tlhIngan-Hol Archive: Mon Oct 18 17:50:31 1999

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RE: Qor Hayqu' [KLBC]

jatlh taj'IH:

> Greetings to the Empire!

> As already threatened by me, here another haiku along 
> with explanatory remarks.

> Kor's haiku:
> Kor says in DS9 "The Dahar Master": "Enjoy the fruits 
> of life while they are fresh, for later they turn bitter" 
> (approximate quote). Kor has greatly come down in life, 
> having lost all power and position. He fails miserably 
> as Third Officer on General Martok's ship, as he seems
> to be suffering from a mild form of Altzheimer, but later 
> dies most honorably while saving two ships from a Jem 
> Hadar attack, thus redeeming himself.

> Qor Hayqu': (5-7-5 syllable form again)

> morning fruit has flavor [yes, I know it's plural in t.H.]
> po naHmey tlhorghqu'

This is "flavorful morning fruit" - a noun phrase, not a sentence. That's
OK, but if you want this to be a sentence, it should be <tlhorghqu' po

> evening fruit has lost it's tang
> [when night is reached the food is dull]
> ram SIchpu'DI' jejHa' pach

<ram SIchpu'DI'> is rather weird - "when he/she/it reaches night", with an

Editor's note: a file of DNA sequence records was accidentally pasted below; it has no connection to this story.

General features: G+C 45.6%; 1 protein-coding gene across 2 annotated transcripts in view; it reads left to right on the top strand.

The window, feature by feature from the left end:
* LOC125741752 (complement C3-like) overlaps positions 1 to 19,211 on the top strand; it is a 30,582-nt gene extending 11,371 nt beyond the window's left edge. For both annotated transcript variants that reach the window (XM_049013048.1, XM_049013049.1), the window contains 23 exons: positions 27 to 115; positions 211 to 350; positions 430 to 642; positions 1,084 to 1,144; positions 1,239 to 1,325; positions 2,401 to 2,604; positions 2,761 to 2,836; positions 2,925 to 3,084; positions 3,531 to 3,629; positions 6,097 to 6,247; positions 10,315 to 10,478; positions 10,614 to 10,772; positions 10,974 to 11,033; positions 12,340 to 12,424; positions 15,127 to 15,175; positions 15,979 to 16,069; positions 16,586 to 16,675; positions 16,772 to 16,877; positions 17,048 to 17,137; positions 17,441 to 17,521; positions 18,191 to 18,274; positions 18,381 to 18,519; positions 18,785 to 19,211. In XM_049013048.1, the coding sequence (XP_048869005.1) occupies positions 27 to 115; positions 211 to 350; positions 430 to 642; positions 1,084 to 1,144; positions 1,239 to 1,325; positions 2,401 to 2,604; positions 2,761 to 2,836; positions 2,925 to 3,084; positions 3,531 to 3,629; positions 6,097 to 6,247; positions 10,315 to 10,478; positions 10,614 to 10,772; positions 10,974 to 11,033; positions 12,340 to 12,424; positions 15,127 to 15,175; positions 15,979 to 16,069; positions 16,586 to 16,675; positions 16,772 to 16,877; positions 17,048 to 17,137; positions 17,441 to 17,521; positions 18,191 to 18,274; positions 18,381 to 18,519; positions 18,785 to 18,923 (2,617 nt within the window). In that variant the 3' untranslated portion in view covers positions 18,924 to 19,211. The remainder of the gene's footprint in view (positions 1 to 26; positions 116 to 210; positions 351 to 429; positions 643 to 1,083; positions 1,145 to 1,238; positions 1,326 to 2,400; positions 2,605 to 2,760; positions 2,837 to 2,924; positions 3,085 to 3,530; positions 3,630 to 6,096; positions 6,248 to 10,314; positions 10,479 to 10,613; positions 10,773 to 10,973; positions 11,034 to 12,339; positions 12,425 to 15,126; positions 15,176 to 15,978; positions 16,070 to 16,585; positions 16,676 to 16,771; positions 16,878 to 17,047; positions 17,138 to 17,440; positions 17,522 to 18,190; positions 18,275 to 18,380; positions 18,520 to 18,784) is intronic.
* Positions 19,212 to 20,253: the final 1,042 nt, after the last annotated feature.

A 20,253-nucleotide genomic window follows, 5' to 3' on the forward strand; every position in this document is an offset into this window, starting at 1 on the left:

unspecified "he/she/it", probably refering to the <Qor> from the previous
line. Strange. Instead, I would probably do something like <Haw'pu'DI' pem>
or <pawpu'DI' ram>.

Also, do you want to focus on the loss of sharpness or on the state of not
being sharp. Compare:

Haw'DI' pem jejHa'choH pach - The claw becomes dull when the day flees
Haw'pu'DI' pem jejHa' pach  - The claw is dull when the day has fled

The difference is pretty subtle, but hey, this is poetry.

> a fierce bird soars (to new heights)
> [a bird of prey flies and has maneuvered perfectly]
> puv toQ 'ej QoDta'

<QoDta'> means that the <toQ> has intentionally completed maneuvering.
<QoDchu'> would be "maneuvered perfectly".

> Nice food metaphors {{:-)
> I am worried about the syntax though...
> According to KGT, Klingons do not enjoy fresh fruit, 
> they prefer it overripe, thus the English simile 
> cannot be used in tlhIngan Hol. Their favorite flavour 
> is not sweet, as for humans, but spicy or sharp = tlhorgh.
> Therefore, a different metaphor (daytime) is used to hint 
> at youth and old age. Is there no word for evening?

> The expression "lost it's tang" = jejHa' pach means "the 
> claw is dull" (KGT), or "the food tastes dull". Here I 
> also allude to an old man having lost his cutting edge...


> toQ = "fierce bird, bird of prey" is the actual bird the 
> Klingon ship model takes it name from. Here this of course 
> alludes to the vessel Kor takes into battle to gloriously 
> die, whilst performing unheard-of maneuvers.

> This haiku turned out rather deep (a bit Japanese), I hope 
> the gentle reader still can follow {{:-) . Therefore, I 
> decided to give this one a real title.

> *waiting for criticism*

Beginners' Grammarian

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